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21 September 2021
Becoming A Hidden Treasure: Doctoral Fellow Bongiwe Hlekiso Explores The Meanings of Umbhaco

It’s been worn by Xhosa-speaking women at ceremonies and celebrations. It’s been exhibited in museums and repurposed by fashion houses. It’s even been used as a symbol of defiance in moments of resistance during political trials. But there’s surprisingly little substantial research on umbhaco - a situation University of the Western Cape (UWC) researcher Bongiwe Hlekiso aims to rectify.

“Umbhaco is far from being merely a museum object,” she said. “It often forms part of narratives amongst Xhosa-speakers and comes to be fixed in meaning - which is actually the crux of my project: that this garment is not fixed, but it evolves and changes with time.”

Hlekiso is a doctoral student at the Department of History at UWC and the recipient, along with fellow UWC researcher, Robert Uys, of the  2021 Ivan Karp Doctoral Research Award from the African Critical Inquiry Programme - a partnership between UWC’s Centre for Humanities Research and the Laney Graduate School of Emory University in Atlanta. 

“Receiving this award is an incredible honour,” she said. “It’s such a gratifying recognition towards my project - not just my work but also towards the work of other individuals who are recipients of this award. And it means that I have been given an opportunity that allows me to be able to conduct my research without financial worries. I’m going to make the most of it.”

The Ivan Karp Awards support African doctoral students in the humanities and humanistic social sciences enrolled at South African universities. That support will allow Hlekiso to do significant research for her dissertation, Becoming a Hidden Treasure: A Biography of Umbhaco and its Interrupted Trajectories. 

“This project is about seeking and tracing biographies of umbhaco, a skirt that is mainly worn by Xhosa-speaking women when getting married, attending ceremonies, and on other special celebratory occasions,” Hlekiso explained. “I will examine the multifaceted use of umbhaco in and beyond the spaces of the museum and these other imaginations of tradition, examining the making of umbhaco by different producers and what stories are told through its making.”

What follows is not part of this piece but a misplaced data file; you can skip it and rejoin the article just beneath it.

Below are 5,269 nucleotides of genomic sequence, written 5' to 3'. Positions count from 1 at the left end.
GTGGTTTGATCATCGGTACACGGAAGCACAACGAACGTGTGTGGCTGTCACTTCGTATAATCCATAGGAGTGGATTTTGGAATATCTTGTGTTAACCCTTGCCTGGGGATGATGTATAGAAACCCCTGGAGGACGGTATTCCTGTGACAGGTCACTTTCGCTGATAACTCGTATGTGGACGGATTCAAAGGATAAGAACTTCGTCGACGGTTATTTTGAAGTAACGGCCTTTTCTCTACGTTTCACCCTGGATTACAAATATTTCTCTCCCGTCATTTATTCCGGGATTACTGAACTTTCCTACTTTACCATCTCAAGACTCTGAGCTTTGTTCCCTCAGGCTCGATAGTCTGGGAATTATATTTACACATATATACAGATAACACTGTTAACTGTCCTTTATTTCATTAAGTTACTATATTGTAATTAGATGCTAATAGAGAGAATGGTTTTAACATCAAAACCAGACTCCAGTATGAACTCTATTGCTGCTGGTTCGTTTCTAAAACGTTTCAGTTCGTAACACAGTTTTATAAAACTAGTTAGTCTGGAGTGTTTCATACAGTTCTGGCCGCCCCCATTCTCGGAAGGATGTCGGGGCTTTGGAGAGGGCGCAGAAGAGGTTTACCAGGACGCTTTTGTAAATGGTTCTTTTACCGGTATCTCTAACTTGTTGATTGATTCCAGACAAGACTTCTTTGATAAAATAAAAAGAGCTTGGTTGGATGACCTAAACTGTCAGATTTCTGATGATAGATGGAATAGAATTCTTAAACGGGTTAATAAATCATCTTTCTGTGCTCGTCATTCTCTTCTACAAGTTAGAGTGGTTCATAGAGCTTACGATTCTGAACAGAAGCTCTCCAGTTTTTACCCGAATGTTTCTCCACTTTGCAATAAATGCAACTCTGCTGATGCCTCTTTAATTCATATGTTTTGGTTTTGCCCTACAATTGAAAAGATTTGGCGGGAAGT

Hlekiso will locate the item within exhibits and displays in museums and art galleries within South Africa, and explore the histories it represents in these spaces. In doing so, she will provide a historical foundation to rewrite the original label of umbhaco that was located at the Hidden Treasures exhibition at the Iziko South African National Gallery (ISANG) from August 2017 to January 2020.

She will also examine the histories of umbhaco and the different biographies of the producers, sellers, and wearers, and their associations with this garment. Additionally, she will explore how the umbhaco has become a commodity by looking at the different makers and sellers of the skirt. 

“I will also interview producers, distributors and wearers of umbhaco to analyse the various narratives around its diverse uses. Becoming a Hidden Treasure will interrogate the garment as a cultural commodity and how different and changing meanings and values are placed on it.”

Bongiwe Hlekiso: A History Of History

Hlekiso chose this topic because little substantial research has been conducted about the garment, unlike other African textiles (like Isishweshwe and the Aso ebi cloth) 

“I am drawn to the multifaceted use of umbhaco beyond the use of the cultural aspect, and also how umbhaco evolves. For that reason, it pushes me to further interrogate umbhaco in different spaces such as the museum, art galleries, and fashion.”  

And of course, there are more personal reasons. The youngest in a family of seven, raised by a single mother, the garment played an important role in her upbringing in Beaufort West.

“Growing up, my mother wore one and different women in my community adorned umbhaco during ceremonies like weddings and initiation celebrations. I knew a little bit of history about umbhaco from my background, and that aroused a desire in me to know more about its history, and how it came to be worn by AmaXhosa.”

That same desire to know more about the past led her to UWC, where she completed her undergraduate, Honours and Masters degrees.

“The Department of History at UWC is one of the best in the country, and our lecturers are amongst the best in their fields. Their experience and expertise gives us more than just confidence to do well. They are able to bring the best out of us and they push us constantly to do our best. I hope this project will prove their work hasn’t been in vain.”